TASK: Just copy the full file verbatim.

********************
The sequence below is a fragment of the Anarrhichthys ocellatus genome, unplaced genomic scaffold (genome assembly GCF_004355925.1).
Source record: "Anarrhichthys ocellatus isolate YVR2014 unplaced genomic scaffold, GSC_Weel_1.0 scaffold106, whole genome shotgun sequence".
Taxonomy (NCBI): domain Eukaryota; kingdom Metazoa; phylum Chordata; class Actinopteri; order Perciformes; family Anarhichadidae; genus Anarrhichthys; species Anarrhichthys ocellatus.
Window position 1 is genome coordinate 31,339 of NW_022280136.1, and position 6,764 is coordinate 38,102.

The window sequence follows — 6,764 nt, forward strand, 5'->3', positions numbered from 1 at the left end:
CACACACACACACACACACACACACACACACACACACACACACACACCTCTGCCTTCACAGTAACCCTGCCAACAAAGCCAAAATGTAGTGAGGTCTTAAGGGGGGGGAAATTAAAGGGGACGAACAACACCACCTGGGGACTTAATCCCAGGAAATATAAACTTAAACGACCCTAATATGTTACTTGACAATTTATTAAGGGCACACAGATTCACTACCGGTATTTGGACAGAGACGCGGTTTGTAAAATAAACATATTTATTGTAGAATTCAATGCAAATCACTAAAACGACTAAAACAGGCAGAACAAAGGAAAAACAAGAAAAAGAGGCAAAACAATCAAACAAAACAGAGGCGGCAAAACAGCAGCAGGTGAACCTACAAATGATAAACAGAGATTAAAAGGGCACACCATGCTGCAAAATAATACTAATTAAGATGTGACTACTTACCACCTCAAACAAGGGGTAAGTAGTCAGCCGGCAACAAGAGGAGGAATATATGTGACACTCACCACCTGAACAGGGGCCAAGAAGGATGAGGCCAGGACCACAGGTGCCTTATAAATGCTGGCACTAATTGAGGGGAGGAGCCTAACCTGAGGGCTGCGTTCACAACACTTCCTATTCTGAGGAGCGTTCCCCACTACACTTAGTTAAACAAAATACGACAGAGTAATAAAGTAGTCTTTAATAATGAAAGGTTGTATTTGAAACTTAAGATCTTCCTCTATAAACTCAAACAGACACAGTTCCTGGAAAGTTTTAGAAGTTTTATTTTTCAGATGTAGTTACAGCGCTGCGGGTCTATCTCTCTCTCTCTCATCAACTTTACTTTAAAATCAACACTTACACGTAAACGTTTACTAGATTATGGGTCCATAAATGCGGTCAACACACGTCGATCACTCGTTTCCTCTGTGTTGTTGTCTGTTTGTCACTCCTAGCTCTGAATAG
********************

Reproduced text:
The sequence below is a fragment of the Anarrhichthys ocellatus genome, unplaced genomic scaffold (genome assembly GCF_004355925.1).
Source record: "Anarrhichthys ocellatus isolate YVR2014 unplaced genomic scaffold, GSC_Weel_1.0 scaffold106, whole genome shotgun sequence".
Taxonomy (NCBI): domain Eukaryota; kingdom Metazoa; phylum Chordata; class Actinopteri; order Perciformes; family Anarhichadidae; genus Anarrhichthys; species Anarrhichthys ocellatus.
Window position 1 is genome coordinate 31,339 of NW_022280136.1, and position 6,764 is coordinate 38,102.

The window sequence follows — 6,764 nt, forward strand, 5'->3', positions numbered from 1 at the left end:
CACACACACACACACACACACACACACACACACACACACACACACACCTCTGCCTTCACAGTAACCCTGCCAACAAAGCCAAAATGTAGTGAGGTCTTAAGGGGGGGGAAATTAAAGGGGACGAACAACACCACCTGGGGACTTAATCCCAGGAAATATAAACTTAAACGACCCTAATATGTTACTTGACAATTTATTAAGGGCACACAGATTCACTACCGGTATTTGGACAGAGACGCGGTTTGTAAAATAAACATATTTATTGTAGAATTCAATGCAAATCACTAAAACGACTAAAACAGGCAGAACAAAGGAAAAACAAGAAAAAGAGGCAAAACAATCAAACAAAACAGAGGCGGCAAAACAGCAGCAGGTGAACCTACAAATGATAAACAGAGATTAAAAGGGCACACCATGCTGCAAAATAATACTAATTAAGATGTGACTACTTACCACCTCAAACAAGGGGTAAGTAGTCAGCCGGCAACAAGAGGAGGAATATATGTGACACTCACCACCTGAACAGGGGCCAAGAAGGATGAGGCCAGGACCACAGGTGCCTTATAAATGCTGGCACTAATTGAGGGGAGGAGCCTAACCTGAGGGCTGCGTTCACAACACTTCCTATTCTGAGGAGCGTTCCCCACTACACTTAGTTAAACAAAATACGACAGAGTAATAAAGTAGTCTTTAATAATGAAAGGTTGTATTTGAAACTTAAGATCTTCCTCTATAAACTCAAACAGACACAGTTCCTGGAAAGTTTTAGAAGTTTTATTTTTCAGATGTAGTTACAGCGCTGCGGGTCTATCTCTCTCTCTCTCATCAACTTTACTTTAAAATCAACACTTACACGTAAACGTTTACTAGATTATGGGTCCATAAATGCGGTCAACACACGTCGATCACTCGTTTCCTCTGTGTTGTTGTCTGTTTGTCACTCCTAGCTCTGAATAG